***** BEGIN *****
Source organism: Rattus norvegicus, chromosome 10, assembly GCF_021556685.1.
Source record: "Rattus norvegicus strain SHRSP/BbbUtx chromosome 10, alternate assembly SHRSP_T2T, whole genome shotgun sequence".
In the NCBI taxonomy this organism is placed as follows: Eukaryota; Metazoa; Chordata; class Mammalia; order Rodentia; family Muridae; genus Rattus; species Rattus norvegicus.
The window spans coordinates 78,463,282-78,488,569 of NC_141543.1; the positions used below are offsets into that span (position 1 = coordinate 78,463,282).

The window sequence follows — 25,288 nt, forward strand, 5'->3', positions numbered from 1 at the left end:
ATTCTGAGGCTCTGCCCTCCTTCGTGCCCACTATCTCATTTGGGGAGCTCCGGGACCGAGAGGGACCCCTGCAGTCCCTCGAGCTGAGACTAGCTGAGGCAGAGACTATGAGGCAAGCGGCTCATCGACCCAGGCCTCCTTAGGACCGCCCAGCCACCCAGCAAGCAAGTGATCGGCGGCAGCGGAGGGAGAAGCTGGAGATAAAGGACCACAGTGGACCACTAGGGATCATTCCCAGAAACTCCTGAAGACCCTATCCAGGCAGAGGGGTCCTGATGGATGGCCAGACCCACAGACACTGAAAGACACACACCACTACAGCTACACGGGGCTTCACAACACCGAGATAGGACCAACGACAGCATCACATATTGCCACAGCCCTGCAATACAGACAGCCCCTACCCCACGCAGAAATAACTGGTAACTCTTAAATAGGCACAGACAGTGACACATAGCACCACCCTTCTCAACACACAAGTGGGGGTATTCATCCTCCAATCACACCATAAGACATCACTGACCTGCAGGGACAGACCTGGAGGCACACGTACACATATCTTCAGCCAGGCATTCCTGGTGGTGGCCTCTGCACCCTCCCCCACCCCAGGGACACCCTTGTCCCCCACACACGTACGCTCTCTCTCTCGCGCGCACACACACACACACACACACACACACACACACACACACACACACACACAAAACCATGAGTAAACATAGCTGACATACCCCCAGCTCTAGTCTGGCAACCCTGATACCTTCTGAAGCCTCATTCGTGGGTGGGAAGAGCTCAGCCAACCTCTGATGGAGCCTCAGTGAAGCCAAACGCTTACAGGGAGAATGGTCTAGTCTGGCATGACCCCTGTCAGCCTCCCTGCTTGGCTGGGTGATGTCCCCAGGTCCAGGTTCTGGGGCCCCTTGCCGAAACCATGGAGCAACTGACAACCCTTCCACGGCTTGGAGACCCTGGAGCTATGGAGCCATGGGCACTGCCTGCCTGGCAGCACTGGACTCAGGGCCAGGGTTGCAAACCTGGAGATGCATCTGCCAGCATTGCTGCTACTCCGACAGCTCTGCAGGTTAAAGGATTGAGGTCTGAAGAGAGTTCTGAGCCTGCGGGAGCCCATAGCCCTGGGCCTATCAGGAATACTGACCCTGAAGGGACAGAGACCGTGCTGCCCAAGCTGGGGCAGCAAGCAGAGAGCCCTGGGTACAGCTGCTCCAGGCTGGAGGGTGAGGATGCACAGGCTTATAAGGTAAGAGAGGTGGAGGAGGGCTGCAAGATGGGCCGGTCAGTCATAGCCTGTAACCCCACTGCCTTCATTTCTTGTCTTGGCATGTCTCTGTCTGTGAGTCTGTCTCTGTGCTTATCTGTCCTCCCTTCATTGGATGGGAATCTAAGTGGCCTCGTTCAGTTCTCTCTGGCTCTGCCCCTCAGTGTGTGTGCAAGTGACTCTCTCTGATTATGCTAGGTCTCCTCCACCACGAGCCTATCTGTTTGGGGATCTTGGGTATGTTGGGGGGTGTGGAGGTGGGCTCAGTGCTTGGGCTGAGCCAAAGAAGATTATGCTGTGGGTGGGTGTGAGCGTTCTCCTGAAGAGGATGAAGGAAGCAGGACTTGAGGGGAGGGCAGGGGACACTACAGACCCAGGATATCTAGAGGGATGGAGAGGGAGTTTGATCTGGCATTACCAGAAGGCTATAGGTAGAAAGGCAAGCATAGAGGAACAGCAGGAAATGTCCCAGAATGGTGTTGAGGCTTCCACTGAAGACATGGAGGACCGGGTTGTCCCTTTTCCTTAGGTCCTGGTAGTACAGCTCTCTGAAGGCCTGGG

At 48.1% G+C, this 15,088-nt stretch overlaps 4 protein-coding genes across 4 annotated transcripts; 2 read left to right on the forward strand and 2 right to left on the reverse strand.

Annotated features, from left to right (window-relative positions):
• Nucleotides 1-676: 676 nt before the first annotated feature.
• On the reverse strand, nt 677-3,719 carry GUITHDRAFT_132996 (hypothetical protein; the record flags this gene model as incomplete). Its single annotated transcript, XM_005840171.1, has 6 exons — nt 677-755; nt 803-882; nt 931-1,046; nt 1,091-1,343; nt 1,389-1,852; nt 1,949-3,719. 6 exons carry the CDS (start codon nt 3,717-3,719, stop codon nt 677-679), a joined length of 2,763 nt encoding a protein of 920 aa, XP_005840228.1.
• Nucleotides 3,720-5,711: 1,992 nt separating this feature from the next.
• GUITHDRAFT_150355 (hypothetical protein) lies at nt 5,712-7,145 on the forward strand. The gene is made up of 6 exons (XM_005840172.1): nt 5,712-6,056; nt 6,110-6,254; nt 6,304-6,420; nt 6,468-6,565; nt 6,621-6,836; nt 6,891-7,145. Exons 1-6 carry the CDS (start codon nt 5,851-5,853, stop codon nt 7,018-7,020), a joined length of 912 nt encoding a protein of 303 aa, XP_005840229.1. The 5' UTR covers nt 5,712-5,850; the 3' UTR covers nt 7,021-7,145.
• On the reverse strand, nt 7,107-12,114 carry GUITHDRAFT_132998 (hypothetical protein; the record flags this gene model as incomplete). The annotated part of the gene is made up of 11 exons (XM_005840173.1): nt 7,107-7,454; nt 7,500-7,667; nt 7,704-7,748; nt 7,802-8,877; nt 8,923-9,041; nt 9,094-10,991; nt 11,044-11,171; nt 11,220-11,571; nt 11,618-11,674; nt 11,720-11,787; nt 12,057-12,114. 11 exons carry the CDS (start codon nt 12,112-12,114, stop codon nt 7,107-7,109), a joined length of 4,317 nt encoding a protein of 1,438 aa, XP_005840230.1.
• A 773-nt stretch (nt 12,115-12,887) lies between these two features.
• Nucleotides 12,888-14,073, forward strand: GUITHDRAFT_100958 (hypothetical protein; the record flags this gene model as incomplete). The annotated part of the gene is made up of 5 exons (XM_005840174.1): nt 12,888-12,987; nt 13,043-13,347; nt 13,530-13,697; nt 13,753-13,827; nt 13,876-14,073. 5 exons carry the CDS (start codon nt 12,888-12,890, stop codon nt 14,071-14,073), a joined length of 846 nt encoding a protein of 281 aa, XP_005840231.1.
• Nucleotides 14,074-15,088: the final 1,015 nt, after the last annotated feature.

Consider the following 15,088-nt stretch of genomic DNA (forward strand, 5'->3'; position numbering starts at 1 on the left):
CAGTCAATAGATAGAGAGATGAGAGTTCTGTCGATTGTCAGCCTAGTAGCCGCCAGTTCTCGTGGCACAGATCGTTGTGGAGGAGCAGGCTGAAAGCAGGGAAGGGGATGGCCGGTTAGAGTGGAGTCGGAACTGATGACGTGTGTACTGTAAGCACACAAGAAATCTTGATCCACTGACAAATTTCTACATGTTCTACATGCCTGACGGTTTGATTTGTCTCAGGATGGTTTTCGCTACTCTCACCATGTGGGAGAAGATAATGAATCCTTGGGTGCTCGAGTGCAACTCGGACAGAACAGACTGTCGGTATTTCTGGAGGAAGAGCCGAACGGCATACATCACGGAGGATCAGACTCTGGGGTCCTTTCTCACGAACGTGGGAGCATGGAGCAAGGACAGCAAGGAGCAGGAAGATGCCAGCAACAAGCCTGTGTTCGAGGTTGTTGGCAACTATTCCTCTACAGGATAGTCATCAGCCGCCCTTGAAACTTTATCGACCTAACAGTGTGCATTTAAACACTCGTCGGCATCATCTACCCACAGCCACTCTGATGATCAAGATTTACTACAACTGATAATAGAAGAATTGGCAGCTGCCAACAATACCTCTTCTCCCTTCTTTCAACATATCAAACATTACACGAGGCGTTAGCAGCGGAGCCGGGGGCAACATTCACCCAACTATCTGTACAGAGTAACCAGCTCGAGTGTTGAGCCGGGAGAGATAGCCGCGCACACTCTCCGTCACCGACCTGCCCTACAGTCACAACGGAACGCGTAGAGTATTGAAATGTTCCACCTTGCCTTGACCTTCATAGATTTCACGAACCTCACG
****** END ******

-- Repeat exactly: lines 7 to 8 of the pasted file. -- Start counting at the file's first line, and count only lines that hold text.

At 48.1% G+C, this 15,088-nt stretch overlaps 4 protein-coding genes across 4 annotated transcripts; 2 read left to right on the forward strand and 2 right to left on the reverse strand.

Annotated features, from left to right (window-relative positions):